Discover more from Software Engineering Tidbits
If you work long enough as a software engineer you will end up doing a migration from one system to another.
Below is a step by step guide on how to approach it.
First step is to standardize and consolidate the API of the old system. This is an important step and critical to the success of the migration.
Second step is to implement the API of the new system.
Third step is to invoke the old system and the new system keeping the old system as the source of truth. In this step, you compare the old and new system output and fix any discrepancies between them. This is called Shadowing.
Most of them will be from bugs in the new system but do not be surprised if it is also due to existing bugs in the old system that got surfaced by the shadowing process.
The longer you shadow the more confident you can be of the new system. This comes at the cost of delaying the migration of the new system, maintaining the old system and calling both the old and the new system at the same time.
A huge problem in the shadow phase is what to do with new features? Do you setup a feature freeze on the old system? Do you tell teams to wait for the end of migration and implement in the new one? Do you implement in both?
This is why mostly shadowing needs to run for a limited period only.
The forth stage is similar to the third stage but uses the new system as the source of truth for the returned output. This is called Reverse Shadow. The benefit of this stage is to know that it is possible to fallback to the old well tested system in case of an outage.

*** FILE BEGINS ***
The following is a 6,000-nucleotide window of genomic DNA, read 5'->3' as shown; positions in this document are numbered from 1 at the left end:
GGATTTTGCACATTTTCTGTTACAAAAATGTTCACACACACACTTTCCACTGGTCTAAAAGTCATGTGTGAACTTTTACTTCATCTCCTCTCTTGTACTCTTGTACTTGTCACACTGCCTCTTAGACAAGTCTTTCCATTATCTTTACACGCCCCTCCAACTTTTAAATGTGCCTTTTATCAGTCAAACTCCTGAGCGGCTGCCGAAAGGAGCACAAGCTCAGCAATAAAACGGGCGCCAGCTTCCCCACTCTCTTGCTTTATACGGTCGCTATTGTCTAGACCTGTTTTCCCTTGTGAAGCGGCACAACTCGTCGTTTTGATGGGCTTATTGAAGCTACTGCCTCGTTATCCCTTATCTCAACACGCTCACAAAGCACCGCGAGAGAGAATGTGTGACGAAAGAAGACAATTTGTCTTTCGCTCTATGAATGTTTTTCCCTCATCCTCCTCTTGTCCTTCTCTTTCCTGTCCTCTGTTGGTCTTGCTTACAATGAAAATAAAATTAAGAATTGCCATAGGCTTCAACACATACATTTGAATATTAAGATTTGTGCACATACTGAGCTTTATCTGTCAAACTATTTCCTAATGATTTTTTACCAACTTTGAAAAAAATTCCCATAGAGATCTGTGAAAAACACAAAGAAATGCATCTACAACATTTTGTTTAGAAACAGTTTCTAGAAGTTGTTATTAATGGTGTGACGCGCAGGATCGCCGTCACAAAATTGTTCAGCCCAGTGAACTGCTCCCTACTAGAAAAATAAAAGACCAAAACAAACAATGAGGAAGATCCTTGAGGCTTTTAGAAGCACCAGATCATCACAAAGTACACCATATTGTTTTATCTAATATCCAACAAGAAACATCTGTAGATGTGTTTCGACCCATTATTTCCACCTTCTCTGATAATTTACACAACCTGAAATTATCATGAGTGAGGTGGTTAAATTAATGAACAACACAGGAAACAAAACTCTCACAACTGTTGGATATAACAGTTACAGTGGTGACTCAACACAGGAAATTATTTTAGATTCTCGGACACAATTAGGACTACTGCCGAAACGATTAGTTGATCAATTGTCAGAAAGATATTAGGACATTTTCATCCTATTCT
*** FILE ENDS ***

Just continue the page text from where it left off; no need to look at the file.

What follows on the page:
The fifth and last stage is to just call the new system, remove the shadowing and reverse shadowing logic and deprecate the old system.
Bonus point is to have a logic to do gradual or targeted rollout from the old system to the new system in the shadow and reversal phase
Another bonus point is to have an ability to compare and ignore fields from the response of the old and new system to model expected discrepancies. This will improve the discovery of issues and will fasten the matching of responses between the old and new system during the shadowing phase.
A third one is to build a migration dashboard that shows the rollout between the new and old system, error/success ratio and percentage of mismatch.
Mastering Software Engineering Course on Maven
If you liked this article, I will be teaching a “Mastering Software Engineering” course on Maven where I will teach hard-learned lessons I acquired developing large-scale products at companies such as Uber, Airbnb, and Microsoft.
Thanks for reading Software Engineering Tidbits! Subscribe for free to receive new posts and support my work.